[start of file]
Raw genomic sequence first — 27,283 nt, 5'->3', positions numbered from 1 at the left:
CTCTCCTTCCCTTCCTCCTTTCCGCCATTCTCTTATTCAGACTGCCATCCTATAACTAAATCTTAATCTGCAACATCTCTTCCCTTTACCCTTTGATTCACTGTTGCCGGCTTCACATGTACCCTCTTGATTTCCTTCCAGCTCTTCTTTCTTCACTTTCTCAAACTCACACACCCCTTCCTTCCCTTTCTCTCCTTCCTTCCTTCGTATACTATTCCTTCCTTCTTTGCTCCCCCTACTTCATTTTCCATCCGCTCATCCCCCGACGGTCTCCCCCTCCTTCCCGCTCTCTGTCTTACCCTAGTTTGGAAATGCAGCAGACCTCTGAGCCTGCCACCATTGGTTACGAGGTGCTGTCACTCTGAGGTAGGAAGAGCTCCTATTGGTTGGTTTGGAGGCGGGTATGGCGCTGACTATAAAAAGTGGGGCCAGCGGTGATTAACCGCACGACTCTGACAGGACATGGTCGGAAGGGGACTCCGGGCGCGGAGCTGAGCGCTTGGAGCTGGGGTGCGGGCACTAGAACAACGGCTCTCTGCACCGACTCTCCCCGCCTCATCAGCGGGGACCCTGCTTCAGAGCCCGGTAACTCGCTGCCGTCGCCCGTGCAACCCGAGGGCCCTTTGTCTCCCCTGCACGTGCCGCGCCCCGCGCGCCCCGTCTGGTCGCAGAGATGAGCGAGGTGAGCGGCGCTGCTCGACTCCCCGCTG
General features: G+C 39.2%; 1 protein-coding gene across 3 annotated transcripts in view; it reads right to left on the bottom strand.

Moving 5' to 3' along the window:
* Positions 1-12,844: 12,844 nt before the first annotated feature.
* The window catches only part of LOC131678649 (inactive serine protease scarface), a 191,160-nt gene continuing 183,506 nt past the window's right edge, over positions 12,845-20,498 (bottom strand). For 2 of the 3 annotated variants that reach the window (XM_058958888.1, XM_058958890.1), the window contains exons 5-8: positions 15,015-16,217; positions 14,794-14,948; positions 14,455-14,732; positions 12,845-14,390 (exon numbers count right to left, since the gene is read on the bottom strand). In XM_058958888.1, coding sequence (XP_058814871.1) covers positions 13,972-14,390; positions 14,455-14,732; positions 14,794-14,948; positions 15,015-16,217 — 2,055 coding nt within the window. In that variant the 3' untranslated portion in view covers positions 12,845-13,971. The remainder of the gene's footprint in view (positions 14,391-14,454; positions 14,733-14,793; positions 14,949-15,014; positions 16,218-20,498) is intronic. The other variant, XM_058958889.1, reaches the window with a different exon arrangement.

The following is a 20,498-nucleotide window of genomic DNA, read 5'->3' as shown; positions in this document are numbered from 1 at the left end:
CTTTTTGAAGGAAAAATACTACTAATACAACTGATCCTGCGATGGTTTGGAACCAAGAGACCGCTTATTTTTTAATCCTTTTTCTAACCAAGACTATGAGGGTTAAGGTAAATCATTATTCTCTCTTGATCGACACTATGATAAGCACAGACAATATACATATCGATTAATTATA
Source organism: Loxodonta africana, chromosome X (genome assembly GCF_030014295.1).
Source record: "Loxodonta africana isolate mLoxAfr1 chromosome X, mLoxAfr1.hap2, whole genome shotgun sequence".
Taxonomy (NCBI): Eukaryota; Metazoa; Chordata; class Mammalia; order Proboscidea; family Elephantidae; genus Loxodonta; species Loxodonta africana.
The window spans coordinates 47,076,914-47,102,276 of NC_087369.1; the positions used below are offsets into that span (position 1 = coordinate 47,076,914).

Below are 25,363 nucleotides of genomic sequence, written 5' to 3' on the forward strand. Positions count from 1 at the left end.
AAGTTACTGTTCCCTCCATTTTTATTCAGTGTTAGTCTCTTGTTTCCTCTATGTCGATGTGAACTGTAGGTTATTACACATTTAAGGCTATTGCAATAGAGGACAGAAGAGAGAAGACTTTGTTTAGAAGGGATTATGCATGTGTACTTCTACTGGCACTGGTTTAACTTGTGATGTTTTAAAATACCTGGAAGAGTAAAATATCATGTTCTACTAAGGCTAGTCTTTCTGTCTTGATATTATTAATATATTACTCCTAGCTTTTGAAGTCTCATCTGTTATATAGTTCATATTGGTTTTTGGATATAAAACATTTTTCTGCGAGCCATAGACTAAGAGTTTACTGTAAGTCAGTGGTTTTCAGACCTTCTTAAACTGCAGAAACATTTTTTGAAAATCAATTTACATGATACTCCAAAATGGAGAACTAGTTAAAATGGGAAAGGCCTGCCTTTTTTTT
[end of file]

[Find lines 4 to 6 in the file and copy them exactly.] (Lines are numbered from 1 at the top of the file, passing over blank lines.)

Moving 5' to 3' along the window:
* Positions 1-12,844: 12,844 nt before the first annotated feature.
* The window catches only part of LOC131678649 (inactive serine protease scarface), a 191,160-nt gene continuing 183,506 nt past the window's right edge, over positions 12,845-20,498 (bottom strand). For 2 of the 3 annotated variants that reach the window (XM_058958888.1, XM_058958890.1), the window contains exons 5-8: positions 15,015-16,217; positions 14,794-14,948; positions 14,455-14,732; positions 12,845-14,390 (exon numbers count right to left, since the gene is read on the bottom strand). In XM_058958888.1, coding sequence (XP_058814871.1) covers positions 13,972-14,390; positions 14,455-14,732; positions 14,794-14,948; positions 15,015-16,217 — 2,055 coding nt within the window. In that variant the 3' untranslated portion in view covers positions 12,845-13,971. The remainder of the gene's footprint in view (positions 14,391-14,454; positions 14,733-14,793; positions 14,949-15,014; positions 16,218-20,498) is intronic. The other variant, XM_058958889.1, reaches the window with a different exon arrangement.